A great question that humanity faces is this: Given the age and size of the Universe, why don’t we see evidence of alien civilizations?
This is the so-called Fermi Paradox: “Where is everybody?”
My interpretation had always been the very pessimistic view that technological civilizations self-destruct. Meaning, atomic bombs or super-virulent viruses are created that wipe everyone out, just as we’re getting started. There are lots of ideas though, and there are reasons to think that extinction is not inevitable. Perhaps humanity’s future is actually bright, rather than explosive.
Let’s presume at least one alien civilization exists. Why is it so silent out there?
These ideas overlap, but here are some hypotheses, neatly summarized:
“Upon developing world-destroying technology, intelligences wipe themselves out.”
Would every civilization do this? Every single one? By itself it doesn’t seem plausible. So perhaps there are other, more realistic reasons.
“Instead of expanding into outer space, civilizations compress information density until creating black-hole-like conditions and disappearing from the observable universe.”
This is perhaps the most optimistic possibility. Instead of expanding out we create simulated universes and live in those. It seems a good reason for why, even if most civilizations wipe themselves out, the remaining civilizations are invisible.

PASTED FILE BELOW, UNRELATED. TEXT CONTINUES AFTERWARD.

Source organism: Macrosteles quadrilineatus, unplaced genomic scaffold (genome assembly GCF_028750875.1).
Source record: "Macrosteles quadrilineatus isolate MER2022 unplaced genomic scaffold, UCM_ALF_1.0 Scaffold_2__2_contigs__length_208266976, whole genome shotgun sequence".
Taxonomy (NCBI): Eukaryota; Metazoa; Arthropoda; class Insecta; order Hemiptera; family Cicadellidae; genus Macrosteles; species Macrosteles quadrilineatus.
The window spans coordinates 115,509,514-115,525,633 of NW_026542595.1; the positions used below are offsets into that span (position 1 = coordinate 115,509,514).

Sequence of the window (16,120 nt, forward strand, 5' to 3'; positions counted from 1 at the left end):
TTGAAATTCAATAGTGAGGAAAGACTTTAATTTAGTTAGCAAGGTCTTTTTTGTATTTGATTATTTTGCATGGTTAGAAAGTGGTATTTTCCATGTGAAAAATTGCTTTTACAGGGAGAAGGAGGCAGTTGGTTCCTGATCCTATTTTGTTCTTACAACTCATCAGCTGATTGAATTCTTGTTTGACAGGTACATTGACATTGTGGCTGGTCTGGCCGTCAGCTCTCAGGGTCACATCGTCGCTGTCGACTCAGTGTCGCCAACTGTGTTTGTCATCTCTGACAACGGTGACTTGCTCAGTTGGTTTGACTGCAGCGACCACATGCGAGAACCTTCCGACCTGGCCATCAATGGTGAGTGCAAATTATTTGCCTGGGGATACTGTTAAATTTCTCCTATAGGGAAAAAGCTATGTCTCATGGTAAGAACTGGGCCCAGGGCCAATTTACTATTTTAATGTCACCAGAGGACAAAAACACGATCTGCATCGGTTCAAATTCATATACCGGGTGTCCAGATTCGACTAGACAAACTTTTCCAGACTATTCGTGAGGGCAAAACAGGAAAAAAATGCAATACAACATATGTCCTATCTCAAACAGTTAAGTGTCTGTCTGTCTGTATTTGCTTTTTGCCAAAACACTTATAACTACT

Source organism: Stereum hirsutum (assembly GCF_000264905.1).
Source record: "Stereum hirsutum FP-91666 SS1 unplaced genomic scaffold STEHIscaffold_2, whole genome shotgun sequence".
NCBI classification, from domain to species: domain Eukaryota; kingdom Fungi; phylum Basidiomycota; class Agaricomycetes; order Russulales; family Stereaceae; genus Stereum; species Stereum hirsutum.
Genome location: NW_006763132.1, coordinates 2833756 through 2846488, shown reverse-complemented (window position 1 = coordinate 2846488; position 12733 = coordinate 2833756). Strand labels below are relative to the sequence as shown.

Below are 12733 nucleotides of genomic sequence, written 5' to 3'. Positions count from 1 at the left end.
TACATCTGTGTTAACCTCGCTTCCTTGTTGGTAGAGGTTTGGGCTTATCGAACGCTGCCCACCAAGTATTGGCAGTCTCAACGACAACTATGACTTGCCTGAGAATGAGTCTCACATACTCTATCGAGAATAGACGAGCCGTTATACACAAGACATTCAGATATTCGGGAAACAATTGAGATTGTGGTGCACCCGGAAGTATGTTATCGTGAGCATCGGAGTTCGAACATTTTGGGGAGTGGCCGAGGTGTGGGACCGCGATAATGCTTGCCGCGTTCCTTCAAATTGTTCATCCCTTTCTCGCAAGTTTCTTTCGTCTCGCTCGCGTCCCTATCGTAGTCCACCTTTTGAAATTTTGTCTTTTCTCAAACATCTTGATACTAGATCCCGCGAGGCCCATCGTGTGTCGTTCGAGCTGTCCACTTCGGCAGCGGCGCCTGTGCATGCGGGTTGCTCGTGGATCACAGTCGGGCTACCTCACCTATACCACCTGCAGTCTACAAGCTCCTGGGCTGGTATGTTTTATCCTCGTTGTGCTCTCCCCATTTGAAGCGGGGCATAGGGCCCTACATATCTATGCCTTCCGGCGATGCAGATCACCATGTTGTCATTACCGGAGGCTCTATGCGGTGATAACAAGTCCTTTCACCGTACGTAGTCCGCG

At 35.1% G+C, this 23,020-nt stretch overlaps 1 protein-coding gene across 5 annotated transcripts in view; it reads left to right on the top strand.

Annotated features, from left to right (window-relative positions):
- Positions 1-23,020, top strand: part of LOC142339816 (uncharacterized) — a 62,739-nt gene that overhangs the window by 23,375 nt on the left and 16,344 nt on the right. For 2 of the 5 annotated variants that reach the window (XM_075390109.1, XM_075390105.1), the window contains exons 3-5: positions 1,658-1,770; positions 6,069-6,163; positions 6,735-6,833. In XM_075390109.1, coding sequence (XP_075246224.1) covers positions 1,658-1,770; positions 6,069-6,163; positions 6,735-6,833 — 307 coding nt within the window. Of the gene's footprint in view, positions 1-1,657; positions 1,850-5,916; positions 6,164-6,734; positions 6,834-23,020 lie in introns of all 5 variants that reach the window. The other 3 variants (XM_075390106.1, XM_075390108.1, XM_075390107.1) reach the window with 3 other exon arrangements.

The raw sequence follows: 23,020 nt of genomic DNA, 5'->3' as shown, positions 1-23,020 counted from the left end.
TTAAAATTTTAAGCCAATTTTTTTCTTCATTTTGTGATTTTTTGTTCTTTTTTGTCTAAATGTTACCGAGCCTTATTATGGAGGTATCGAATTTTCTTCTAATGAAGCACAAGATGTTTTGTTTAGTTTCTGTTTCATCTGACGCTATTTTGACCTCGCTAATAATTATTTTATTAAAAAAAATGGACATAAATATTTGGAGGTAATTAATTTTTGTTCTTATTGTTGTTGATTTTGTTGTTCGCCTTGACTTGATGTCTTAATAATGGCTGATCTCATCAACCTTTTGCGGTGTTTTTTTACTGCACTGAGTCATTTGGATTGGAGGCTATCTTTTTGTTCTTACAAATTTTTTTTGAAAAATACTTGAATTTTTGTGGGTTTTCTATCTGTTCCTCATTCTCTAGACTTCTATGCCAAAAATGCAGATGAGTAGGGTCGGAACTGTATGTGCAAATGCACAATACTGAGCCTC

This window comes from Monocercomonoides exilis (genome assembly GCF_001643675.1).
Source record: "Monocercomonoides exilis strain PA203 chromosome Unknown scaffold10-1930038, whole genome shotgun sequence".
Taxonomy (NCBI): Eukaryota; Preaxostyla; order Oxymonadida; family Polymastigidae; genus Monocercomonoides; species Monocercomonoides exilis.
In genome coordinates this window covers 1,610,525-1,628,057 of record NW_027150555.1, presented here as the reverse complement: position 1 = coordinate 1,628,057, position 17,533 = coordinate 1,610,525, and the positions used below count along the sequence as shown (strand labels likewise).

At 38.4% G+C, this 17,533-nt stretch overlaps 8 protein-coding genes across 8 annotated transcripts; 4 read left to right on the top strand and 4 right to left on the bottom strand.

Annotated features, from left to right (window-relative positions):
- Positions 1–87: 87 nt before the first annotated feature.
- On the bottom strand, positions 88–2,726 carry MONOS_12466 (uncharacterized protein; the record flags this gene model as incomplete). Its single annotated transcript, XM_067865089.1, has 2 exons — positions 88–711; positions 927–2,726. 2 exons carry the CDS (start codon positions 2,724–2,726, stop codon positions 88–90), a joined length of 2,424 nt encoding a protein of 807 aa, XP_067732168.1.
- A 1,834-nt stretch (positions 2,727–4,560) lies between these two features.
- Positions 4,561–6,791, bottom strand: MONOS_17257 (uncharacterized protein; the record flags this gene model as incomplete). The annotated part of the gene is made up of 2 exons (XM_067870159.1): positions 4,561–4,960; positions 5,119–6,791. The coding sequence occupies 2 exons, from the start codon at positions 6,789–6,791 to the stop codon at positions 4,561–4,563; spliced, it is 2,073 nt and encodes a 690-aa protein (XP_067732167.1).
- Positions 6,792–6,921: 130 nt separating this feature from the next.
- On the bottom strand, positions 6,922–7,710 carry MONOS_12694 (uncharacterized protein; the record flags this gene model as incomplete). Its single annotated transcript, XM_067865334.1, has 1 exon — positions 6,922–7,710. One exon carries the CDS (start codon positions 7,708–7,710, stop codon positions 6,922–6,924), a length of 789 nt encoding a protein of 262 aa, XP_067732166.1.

“Alien civilizations have a Prime Directive not to interfere with other life.”
Seems to require every civilization to be following some rule.
Phase Transition Hypothesis
“Life is periodically wiped out due to incredibly destructive natural events, which we are only just emerging from.”
Is life that rare? The hypothesis is a little small in scope compared to the amount of time the universe has been around.
Rare Earth Hypothesis
“Life is super rare, intelligence even more so.”
There are billions and billions of plants, and the arguments for why intelligent life requires such exact circumstances seem somewhat artificial. Life may be rare, but it may be hardy and simply end up traversing a different Hypothesis.
“It is costly to move about the Universe, so aliens communicate in an unknown fashion.”
Related to Transcension.
“Humans are as ants to aliens, and we have very little to offer each other.”
Radio Silence Hypothesis
“Aliens either use different methods of communication than we know of or are purposefully silent so as not to influence nascent intelligence.”
Evil Alien Hypothesis
“Evil beings wipe out any life that reaches a certain level of sophistication.”
I find it unlikely because humans have become more friendly as we’ve aged, so aliens would probably experience the same phenomena.
The Self-destruction and Evil Alien hypotheses are truly disheartening, but there appear to be good reasons to suspect them false. The rest of the hypotheses (and there are more than just these) seem basically neutral or positive predictions for the future of humanity.
I certainly have been disturbed by fear of the self-destruction of my species by some unavoidable technological weapons, such as biotech viruses, nanotech grey goo, evil artificial intelligences, or some other truly nasty event.
Now armed with some refreshingly optimistic hypotheses for our future (Transcension, Zoo, Ant, Expense, Radio Silence), perhaps we can rest easier.